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Yemen at Risk

Posted by Neveen Hammad on July 24, 2015 in Blog
Thousands of years of rich, Arab values and Islamic culture were destroyed instantly on June 12th in Yemen this year when a nighttime airstrike executed by Saudi Arabia severely damaged the Old City of Sana’a. As Yemen’s capital and a UNESCO World Heritage Site, Sana’a has been inhabited for over 2,500 years and holds great political and religious value to Arabs and Muslims, especially those of Yemeni descent. According to UNESCO, from the 7th century on, Sana’a was a major influence for spreading the Islamic faith. This is demonstrated in the archaeological remains in the Great Mosque, which was allegedly built during the Prophet Mohammad’s lifetime. By the 11th century, Yemenis built 103 mosques throughout Sana’a.
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Arab American Taam: Hummus Politics

Posted by Beshouy Botros on July 23, 2015 in Blog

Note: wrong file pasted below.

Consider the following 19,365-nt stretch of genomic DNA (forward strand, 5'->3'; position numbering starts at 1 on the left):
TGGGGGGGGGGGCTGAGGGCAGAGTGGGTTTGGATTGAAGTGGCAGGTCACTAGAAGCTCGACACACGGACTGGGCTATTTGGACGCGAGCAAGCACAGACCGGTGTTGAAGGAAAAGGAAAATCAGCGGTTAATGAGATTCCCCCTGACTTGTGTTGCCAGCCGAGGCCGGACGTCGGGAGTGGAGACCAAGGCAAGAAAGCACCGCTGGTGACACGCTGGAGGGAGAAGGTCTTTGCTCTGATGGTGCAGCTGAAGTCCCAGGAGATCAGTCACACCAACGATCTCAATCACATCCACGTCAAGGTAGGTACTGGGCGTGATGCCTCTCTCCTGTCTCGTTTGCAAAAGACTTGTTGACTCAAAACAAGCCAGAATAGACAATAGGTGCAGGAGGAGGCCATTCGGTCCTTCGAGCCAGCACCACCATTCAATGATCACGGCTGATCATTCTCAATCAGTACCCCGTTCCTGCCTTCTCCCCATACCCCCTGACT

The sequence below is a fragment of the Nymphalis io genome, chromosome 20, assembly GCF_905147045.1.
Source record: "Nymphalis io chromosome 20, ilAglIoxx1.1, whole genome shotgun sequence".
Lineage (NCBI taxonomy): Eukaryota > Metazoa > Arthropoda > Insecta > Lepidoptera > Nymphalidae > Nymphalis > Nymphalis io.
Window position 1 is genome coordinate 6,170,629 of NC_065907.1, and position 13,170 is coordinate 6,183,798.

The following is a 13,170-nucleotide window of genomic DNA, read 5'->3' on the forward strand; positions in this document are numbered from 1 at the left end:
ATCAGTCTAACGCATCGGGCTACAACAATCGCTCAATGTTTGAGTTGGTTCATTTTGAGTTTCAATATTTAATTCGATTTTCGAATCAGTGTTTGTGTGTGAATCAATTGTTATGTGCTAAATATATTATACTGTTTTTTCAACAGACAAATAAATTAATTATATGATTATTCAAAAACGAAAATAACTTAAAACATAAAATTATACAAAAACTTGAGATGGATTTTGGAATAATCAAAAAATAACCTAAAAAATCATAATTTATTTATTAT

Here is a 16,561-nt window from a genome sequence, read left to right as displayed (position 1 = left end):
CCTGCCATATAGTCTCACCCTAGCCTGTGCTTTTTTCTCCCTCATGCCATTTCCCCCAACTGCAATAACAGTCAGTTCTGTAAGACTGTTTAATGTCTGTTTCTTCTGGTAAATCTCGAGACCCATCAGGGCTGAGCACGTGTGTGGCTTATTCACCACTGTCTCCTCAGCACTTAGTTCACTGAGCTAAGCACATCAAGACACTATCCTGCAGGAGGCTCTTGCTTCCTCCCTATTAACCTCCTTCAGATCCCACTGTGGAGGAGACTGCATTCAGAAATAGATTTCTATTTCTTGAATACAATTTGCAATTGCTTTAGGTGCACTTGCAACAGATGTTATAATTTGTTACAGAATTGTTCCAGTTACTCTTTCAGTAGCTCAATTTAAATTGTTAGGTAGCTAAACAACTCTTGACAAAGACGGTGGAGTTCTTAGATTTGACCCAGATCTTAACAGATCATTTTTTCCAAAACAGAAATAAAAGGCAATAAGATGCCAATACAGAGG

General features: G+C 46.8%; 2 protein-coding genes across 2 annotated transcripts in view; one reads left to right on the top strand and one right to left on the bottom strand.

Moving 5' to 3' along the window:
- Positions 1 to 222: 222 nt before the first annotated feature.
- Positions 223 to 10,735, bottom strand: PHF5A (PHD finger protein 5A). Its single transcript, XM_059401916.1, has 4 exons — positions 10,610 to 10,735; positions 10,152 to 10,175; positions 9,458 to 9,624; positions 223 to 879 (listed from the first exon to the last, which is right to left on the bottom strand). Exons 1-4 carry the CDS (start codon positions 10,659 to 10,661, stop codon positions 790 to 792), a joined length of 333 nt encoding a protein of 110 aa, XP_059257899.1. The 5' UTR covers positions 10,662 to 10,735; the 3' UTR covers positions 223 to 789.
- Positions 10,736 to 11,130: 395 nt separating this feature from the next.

For a proper journey through the Middle Eastern dinner table it is best to begin with the basics- hummus may be the single most widely recognizable element of Arab cuisine, with a rich history and occasional controversy. People have been eating chickpeas for millennia, but legend has it that Saladin, Sultan of Egypt and Syria was the first to prepare hummus in the 12th century.
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The Best Medicine

Posted by Gabrielle Borg on July 14, 2015 in Blog
The Fighting-Bigotry-With-Delightful-Posters Campaign has filed a lawsuit against the New York City Metropolitan Transportation Authority for refusing to put up their funny posters about Muslims. The campaign, spearheaded by comedians Arab American Dean Obeidallah and Iranian American Negin Farsad, features ads like, “Beware! The Muslims Are Coming! And they shall strike with hugs so fierce that you’ll end up calling your grandmother and telling her you love her!” and “Muslims! They invented coffee, the toothbrush and algebra. Oh wait, sorry about the algebra. That’s a year of class you’ll never get back.” After working with the group to revise the posters for months and officially approving the ads in early April, the MTA suddenly changed its policies.Obeidallah and Farsad said “We were told that come April 28, 2015, funny Muslim ads would be gracing 140 subway stations… Then on April 29, the MTA changed its regulations about acceptable posters. The new policy restricted ‘disputed political content’—maybe the MTA considers Muslims who like frittatas ‘disputed political content.’”
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Arab American Taam: Soul Food

Posted by Beshouy Botros on July 09, 2015 in Blog